October 20, 2006
Aunt Olla and I headed to Lake Park yesterday morning to visit her schoolkid Eileen and her husband Harold. Eileen had a big spread prepared, and Olla was in fine form, visiting for several hours about old times.
On the way to Lake Park, we took the back roads east of Ulen. This was the area where Olla taught school in the 1930s. There wasn't a single grove of trees which Olla didn't remember. She even remembered where there used to be farmsteads in what are now open fields.
Olla spent 5 years at District 29. Those years were the best experience of her teaching career. She followed a teacher who was kind of tough, so the kids were eager for somebody who was willing to have a little fun. Olla right away ordered balls and bats and other playground equipment. "I've always enjoyed spending money!" she said.
Of course, the expenditures caused some controversy when the bills showed up at the school board meeting. But they got over it.
I had an inkling that the trip to Lake Park wasn't all that was on Olla's agenda, but I always hesitate to ask. Eventually, Olla said, "do you have anything important on tonight?" and I knew that she had something else on her mind.
That something else was to eat at the Fireside restaurant on the east shore of Lake Detroit. After an opulent late noon meal at Eileen and Harold's, I wasn't hungry. Neither was Olla. But Olla had a dream of seeing the Fireside restaurant, and once she gets a vision, there's no stopping it.
We drove around the lake until the restaurant opened. I still wasn't hungry. But part of Olla's vision was that we eat
, so I knew I was going to have to make some room.
By the time the Fireside opened, I actually had enough appetite for some soup and salad. That is what we had. And the view over the lake from table by the big window was beautiful.
October 19, 2006
Weblog reader Jerrianne from Alaska passes on a link to photos of Cambridge.
Wow. I spent a summer in Cambridge, and I took many long walks in the late evening. Believe me, these scenes are everywhere. I recognize many of them. And they are best is the light of dusk, which in the English summer comes at about 10:30 p.m., just as people are stumbling home from the pubs (which close at 11).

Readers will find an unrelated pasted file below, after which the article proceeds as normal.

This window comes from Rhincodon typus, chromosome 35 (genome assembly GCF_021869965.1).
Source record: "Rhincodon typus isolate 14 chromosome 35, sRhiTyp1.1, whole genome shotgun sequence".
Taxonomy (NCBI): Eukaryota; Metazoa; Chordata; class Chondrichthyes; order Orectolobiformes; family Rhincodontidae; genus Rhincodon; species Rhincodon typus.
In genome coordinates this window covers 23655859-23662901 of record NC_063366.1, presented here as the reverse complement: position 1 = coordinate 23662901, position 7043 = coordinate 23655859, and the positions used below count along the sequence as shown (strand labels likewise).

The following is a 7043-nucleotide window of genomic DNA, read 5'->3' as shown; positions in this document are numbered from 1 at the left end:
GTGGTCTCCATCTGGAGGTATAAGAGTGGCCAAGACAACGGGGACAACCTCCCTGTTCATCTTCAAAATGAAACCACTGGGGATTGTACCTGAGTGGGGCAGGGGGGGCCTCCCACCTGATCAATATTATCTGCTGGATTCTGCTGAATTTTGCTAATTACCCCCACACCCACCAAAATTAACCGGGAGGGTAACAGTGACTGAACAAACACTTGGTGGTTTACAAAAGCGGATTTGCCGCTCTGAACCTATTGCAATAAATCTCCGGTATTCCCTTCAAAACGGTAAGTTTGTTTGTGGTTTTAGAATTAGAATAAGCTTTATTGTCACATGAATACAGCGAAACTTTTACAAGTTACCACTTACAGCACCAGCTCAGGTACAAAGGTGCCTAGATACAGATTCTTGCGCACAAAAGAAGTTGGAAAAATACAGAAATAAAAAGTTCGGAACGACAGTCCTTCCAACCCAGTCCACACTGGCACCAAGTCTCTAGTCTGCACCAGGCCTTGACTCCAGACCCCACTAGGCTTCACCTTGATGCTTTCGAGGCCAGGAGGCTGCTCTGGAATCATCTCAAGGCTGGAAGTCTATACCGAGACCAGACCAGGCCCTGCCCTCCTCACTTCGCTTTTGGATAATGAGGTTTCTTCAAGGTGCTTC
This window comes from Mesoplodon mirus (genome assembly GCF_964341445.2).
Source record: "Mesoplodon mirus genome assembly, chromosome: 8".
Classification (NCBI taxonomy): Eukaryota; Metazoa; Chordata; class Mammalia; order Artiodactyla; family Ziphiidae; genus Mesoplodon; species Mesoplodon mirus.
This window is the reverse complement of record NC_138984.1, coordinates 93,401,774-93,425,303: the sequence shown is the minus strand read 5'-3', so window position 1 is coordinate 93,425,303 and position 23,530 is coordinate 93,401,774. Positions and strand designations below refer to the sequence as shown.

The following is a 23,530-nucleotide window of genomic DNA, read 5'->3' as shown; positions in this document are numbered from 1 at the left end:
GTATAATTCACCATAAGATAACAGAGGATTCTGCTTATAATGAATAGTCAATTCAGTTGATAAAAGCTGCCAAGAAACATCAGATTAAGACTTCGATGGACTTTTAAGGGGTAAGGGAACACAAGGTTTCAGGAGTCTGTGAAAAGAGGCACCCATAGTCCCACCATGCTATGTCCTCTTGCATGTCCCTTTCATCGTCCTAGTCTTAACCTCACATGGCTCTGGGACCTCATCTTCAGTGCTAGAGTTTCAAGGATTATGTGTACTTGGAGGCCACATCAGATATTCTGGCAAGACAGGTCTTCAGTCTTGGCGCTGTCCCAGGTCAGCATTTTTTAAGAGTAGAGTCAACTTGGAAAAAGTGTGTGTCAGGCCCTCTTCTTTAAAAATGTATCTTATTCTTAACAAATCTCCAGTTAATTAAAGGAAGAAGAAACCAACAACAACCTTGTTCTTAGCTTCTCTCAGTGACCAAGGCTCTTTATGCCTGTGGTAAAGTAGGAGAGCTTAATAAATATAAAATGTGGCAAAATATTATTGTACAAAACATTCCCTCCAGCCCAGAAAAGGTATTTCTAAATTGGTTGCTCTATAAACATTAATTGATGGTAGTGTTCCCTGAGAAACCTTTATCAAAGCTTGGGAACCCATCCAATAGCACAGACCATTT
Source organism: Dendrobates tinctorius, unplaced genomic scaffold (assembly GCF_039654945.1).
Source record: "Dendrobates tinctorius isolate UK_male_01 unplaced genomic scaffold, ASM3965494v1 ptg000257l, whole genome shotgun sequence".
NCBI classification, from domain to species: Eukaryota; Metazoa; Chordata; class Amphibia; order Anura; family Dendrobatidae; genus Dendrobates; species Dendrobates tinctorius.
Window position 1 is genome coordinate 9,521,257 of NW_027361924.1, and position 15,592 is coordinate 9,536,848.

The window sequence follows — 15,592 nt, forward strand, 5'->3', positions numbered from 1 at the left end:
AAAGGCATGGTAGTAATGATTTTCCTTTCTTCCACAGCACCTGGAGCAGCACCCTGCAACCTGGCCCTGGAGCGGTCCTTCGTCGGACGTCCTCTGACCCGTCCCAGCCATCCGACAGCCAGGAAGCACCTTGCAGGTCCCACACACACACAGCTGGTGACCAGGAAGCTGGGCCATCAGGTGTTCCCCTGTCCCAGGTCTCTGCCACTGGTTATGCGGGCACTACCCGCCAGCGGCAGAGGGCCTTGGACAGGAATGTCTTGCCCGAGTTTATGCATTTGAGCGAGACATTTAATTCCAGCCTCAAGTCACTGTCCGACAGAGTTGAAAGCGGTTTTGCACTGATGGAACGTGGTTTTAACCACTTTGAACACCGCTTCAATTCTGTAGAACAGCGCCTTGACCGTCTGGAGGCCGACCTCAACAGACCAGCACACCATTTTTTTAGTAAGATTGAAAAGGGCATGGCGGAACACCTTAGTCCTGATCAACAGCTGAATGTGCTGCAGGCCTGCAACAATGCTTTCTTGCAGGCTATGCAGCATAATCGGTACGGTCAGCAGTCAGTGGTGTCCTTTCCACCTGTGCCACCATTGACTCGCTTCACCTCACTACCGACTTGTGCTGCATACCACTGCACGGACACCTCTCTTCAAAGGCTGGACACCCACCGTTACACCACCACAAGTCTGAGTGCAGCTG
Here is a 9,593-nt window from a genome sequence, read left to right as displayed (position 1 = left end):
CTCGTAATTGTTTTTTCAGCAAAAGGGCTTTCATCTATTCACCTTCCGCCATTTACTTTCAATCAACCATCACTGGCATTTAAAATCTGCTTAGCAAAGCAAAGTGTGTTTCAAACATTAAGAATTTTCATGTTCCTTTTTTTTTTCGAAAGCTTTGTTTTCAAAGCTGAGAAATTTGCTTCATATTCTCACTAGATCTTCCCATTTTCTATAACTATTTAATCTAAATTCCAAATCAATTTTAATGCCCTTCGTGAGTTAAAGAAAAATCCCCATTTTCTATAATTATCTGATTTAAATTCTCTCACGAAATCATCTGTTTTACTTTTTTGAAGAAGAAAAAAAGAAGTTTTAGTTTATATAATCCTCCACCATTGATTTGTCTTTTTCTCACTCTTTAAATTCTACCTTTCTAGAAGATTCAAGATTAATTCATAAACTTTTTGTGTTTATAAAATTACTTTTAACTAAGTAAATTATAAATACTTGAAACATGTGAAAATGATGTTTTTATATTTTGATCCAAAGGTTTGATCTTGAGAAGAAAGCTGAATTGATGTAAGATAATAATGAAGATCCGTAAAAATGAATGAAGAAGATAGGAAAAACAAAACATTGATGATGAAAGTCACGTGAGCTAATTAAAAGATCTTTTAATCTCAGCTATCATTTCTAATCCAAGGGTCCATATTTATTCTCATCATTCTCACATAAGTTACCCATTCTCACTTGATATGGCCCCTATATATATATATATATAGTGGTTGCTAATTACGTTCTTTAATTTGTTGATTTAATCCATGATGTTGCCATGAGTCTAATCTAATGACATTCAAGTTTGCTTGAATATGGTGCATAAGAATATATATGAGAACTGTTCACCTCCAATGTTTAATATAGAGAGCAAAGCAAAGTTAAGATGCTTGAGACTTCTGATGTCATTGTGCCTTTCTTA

This is some great photography. It captures the scenes which I found surreal even while experiencing them.
October 18, 2006
Came home from class to find the men running the pac filling operation. That is the assembly line Dad invented which we use each fall to fill the 5,500 trays of pacs with soil for use and sale in the greenhouse in the spring. Usually we have six or seven people on hand to man the operation. When I came home today, they were hustling along with four. The pac-filler puts out seventeen trays per minute no matter what, so with four people you run out of breath.
It is a fall ritual. And it gets one feeling as if we are on our way to spring. I worked a couple of hours, but won't be around tomorrow for the rest of it. I speak in the morning, and then am taking Aunt Olla on a trip to Detroit Lakes with a stop in Lake Park. I am sure I will have a full report tomorrow night.
October 17, 2006
Time for some color on this weblog. Things are getting a little blah. The last time the sun was out, I took this picture of pumpkins on my front porch.
The flowering crab berries are putting on their display of color right now. The berries look like little Christmas ornaments.
Each fall, Dad picks up a straw bale from neighbor Les to use for covering the potted shrubs.
Mark the spot where you see these deep gold ferny shrubs along the upper bank of road ditches. They are asparagus. Come back to the same spot in May and you'll have a feast of the finest vegetable known to man.